Finally, they are moved to the brooding house. In here they are under a red light. I’m not sure we need a red light for these few chicks, but all the advice says to use a red bulb in case one starts to bleed, the others won’t see it. (In larger groups, they will pick at each other as soon as they see a spot of blood and kill each other.) These guys will get a chance to grow a bit before the meat birds come and can all go to the locker together (at least the roosters – the hens will replenish our layers). We are excited to see what kind of birds they look at from the mixes we bred.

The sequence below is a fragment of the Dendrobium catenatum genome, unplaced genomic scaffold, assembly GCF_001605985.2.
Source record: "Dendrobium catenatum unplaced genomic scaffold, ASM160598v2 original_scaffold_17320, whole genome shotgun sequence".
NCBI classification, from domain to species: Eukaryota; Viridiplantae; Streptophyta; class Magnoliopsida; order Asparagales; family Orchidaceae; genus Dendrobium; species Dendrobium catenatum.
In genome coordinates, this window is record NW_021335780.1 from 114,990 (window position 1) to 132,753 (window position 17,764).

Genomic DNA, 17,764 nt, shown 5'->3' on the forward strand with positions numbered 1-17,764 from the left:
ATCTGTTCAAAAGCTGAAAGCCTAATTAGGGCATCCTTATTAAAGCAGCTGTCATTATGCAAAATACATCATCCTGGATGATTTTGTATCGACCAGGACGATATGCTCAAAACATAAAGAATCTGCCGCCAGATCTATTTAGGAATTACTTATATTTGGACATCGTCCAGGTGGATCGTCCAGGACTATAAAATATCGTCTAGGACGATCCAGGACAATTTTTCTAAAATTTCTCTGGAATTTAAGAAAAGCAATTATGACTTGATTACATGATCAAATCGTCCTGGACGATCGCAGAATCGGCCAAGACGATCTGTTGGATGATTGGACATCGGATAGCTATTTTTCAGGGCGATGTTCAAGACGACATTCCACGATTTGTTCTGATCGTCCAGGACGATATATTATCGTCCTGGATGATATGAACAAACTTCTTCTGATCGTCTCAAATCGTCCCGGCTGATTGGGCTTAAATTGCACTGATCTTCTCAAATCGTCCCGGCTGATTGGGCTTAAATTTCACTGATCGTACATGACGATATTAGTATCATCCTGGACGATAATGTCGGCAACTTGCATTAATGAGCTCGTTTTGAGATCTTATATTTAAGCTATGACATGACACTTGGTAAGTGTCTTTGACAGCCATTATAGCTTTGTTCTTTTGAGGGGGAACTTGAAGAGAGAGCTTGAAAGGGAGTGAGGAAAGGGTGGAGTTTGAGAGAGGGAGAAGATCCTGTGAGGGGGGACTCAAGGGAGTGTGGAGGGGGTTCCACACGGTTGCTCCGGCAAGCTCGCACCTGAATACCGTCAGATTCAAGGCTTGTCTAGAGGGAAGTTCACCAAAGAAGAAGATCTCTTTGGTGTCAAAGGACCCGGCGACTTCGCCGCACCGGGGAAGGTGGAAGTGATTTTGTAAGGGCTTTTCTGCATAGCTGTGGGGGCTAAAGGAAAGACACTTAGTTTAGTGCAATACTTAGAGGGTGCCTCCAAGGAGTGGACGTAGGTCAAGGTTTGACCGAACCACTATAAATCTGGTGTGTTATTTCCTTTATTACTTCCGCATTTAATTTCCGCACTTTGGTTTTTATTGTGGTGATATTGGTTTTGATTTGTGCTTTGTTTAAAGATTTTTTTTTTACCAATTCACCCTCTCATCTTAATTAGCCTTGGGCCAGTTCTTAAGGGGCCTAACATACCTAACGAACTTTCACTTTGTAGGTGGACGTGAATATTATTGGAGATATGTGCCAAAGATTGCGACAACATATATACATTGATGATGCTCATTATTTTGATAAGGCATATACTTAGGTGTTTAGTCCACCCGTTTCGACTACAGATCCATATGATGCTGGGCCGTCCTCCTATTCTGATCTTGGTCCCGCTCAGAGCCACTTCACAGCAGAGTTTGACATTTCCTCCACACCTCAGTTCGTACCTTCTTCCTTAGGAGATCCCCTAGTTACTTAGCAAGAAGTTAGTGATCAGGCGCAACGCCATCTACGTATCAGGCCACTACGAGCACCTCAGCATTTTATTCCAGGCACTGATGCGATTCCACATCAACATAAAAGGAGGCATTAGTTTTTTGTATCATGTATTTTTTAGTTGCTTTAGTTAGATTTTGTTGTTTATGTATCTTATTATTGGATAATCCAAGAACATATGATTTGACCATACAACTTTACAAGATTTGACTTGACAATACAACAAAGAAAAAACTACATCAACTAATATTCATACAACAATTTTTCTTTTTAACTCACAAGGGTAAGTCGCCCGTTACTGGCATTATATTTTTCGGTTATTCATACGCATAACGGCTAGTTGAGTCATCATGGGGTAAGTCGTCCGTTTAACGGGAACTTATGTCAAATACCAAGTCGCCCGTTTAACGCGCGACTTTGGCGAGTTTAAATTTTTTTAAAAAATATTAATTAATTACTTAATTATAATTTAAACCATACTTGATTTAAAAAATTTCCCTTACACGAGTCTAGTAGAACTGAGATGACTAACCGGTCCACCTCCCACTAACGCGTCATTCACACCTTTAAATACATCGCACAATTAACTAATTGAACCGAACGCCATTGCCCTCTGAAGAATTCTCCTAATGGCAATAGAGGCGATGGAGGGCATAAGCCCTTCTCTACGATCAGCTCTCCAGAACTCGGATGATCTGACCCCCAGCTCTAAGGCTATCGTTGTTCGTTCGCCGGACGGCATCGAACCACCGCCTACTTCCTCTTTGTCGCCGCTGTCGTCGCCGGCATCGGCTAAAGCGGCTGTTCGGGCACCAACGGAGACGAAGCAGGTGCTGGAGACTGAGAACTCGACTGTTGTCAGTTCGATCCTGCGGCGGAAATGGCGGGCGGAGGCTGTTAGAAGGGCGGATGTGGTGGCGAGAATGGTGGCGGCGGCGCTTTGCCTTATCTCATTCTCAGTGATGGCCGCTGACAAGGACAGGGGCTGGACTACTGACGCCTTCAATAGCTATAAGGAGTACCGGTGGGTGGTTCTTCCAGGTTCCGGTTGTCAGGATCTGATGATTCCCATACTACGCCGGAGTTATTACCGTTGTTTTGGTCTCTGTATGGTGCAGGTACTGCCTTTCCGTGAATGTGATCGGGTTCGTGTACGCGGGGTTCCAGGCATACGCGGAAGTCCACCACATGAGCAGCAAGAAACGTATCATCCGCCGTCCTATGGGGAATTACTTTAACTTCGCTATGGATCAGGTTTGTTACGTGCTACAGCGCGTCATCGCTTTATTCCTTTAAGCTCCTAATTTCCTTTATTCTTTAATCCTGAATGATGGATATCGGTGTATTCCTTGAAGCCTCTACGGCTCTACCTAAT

May 6, 2006 – #$%&*# Stealth Frost


Don’t let the cheery lilac fool you – the tomatoes and peppers we put out yesterday looked, well, dead, today. It was 39 when we woke up, but obviously it was colder than that sometime during the night. The low was predicted to be 40. It’s a bummer not necessarily because of the replanting, but because we had many heirloom varieties from Seed Savers and elsewhere that aren’t available at a greenhouse or garden center. We’ll have to check to see if we have any seeds leftover and start over. The frost also killed the new, tender leaves on the year-old walnut and chestnut trees.

But there’s still lots of things to do – here are Linda and the kids working on putting in the flowers started from seed.

The eggs we were incubating also started to hatch – pictures tomorrow!